President Rodrigo Duterte, the country’s first Chief Executive from Mindanao, failed to mention the rehabilitation of Marawi City and the fledgling Bangsamoro Autonomous Region in Muslim Mindanao (BARMM) in his 5th State of the Nation Address (SONA).
In his nearly two-hour speech on Monday, July 27, all Duterte said about his home region was to claim there were no human rights abuses in the two-and-a-half years his martial law declaration had been in effect in Mindanao. The claim is disputed by human rights group Karapatan, civil society groups in Marawi City, and progressive lawmakers.
Duterte could not spare a few words for Marawi City, the lakeside city in Lanao del Sur that endured a 5-month siege by Muslim extremists in 2017 and which, after 3 years, still remains in ruins. It was the Marawi siege that led Duterte to declare martial law in the first place.
The President’s silence on Marawi was deafening for Mindanaoan government officials.
“It would’ve made a lot of difference for us had Marawi rehabilitation been mentioned because that would then set the tone that the rehabilitation process is a state priority and not merely an administrative program,” Marawi City native and Bangsamoro Transition Authority member Zia Alonto Adiong told Rappler on Tuesday.
The concern was echoed by Basilan Representative Mujiv Hataman, a former governor of the Autonomous Region in Muslim Mindanao.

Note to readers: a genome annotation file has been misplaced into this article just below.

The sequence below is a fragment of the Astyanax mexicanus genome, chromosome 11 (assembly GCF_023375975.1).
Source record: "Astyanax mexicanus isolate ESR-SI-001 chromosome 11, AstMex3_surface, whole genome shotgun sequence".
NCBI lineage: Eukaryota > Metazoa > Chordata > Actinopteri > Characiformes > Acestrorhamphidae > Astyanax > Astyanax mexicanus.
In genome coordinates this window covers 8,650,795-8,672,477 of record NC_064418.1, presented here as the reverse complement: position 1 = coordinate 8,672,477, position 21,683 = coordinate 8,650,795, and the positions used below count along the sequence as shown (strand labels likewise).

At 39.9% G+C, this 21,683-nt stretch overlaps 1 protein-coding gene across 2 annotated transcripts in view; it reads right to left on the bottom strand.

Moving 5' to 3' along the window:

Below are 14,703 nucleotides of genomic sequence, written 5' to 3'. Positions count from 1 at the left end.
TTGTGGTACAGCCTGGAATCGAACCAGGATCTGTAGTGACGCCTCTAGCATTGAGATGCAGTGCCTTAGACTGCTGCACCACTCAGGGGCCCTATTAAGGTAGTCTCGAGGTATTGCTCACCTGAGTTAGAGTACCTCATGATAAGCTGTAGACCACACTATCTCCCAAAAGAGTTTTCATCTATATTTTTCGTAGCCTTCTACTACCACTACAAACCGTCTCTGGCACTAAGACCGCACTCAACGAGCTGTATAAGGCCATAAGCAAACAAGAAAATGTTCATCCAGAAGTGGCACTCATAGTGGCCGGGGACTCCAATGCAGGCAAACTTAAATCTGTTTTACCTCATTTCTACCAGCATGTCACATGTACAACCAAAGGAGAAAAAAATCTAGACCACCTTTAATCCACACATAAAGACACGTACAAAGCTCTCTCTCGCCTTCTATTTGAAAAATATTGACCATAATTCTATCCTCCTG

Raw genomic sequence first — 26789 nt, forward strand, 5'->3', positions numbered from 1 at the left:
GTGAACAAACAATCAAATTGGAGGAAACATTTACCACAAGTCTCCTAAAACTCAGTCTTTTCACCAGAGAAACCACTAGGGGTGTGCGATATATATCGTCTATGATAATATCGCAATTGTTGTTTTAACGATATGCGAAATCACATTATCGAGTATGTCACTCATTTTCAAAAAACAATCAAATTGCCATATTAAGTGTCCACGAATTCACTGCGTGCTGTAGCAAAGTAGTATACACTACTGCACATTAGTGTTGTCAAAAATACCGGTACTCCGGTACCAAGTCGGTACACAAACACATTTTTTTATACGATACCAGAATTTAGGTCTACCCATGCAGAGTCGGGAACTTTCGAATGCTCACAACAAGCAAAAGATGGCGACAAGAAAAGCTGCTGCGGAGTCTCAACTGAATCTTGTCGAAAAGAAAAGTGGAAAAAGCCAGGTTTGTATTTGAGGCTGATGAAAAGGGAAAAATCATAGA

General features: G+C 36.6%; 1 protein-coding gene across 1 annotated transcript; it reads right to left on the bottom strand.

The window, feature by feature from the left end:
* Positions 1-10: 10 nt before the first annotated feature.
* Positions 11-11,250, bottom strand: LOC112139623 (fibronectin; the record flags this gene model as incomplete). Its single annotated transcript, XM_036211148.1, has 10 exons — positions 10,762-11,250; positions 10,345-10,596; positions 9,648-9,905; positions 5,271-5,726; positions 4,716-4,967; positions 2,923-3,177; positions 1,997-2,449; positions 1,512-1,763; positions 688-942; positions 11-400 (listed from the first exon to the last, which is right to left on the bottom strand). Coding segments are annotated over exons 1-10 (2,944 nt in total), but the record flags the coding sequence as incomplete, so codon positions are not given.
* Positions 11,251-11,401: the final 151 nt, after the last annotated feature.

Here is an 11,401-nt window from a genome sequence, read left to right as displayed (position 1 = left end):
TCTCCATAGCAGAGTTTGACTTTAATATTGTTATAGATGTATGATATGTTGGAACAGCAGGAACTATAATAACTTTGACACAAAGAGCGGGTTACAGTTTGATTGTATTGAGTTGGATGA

“Was expecting that he would give a time frame for the Marawi rehabilitation effort the way he gave a warning against Globe amd Smart because 3 years have already passed,” Hataman told Rappler.
Hataman feared that if the reconstruction of the city is not finished by the time Duterte steps down in 2022, Marawi will be truly forgotten.
The two officials were waiting to hear Duterte tell Congress to ensure a budget allocation for Marawi City in the 2021 national budget.
A group of Marawi residents organized their own State of Marawi Bakwit (SOMBAK) 2020 after Duterte's SONA and said they gave his speech a failing grade of "zero."
“This is the true state of the bakwit (internally-displaced persons) – our lives have turned for the worst especially now in the time of the pandemic. Our hardships have doubled and we are barely surviving,” said Drieza Lininding of the Moro Consensus Group.
Anak Mindanao Partylist Representative Amihilda Sangcopan said that when Duterte began talking of his Build, Build, Build infrastructure push, she had hoped to hear about infrastructure for Marawi City, especially its commercial hub that was leveled during the siege.
“But there was nothing,” she said in a statement.
The Duterte administration had previously said the reconstruction of Marawi City's most devastated central portion would be completed in December 2021.
For Nikki dela Rosa of conflict monitoring group International Alert Philippines, the absence of Marawi rehabilitation from the SONA means "either Duterte does not see it as a priority or he assumes that it is on track and will be delivered" by Task Force Bangon Marawi chief Eduardo del Rosario.
She also said Duterte was "mistaken" when he said there were no human rights abuses during martial law in Mindanao.
Reports received by International Alert from locals indicate abuses, apart from reports made to police and media.
"We have reports from the Critical Events Monitoring System, for example, of excessive use of force such as such as intimidation and harassment in checkpoints, illegal arrests on suspicion of involvement in extremist violence, and warrantless searches conducted," Dela Rosa told Rappler.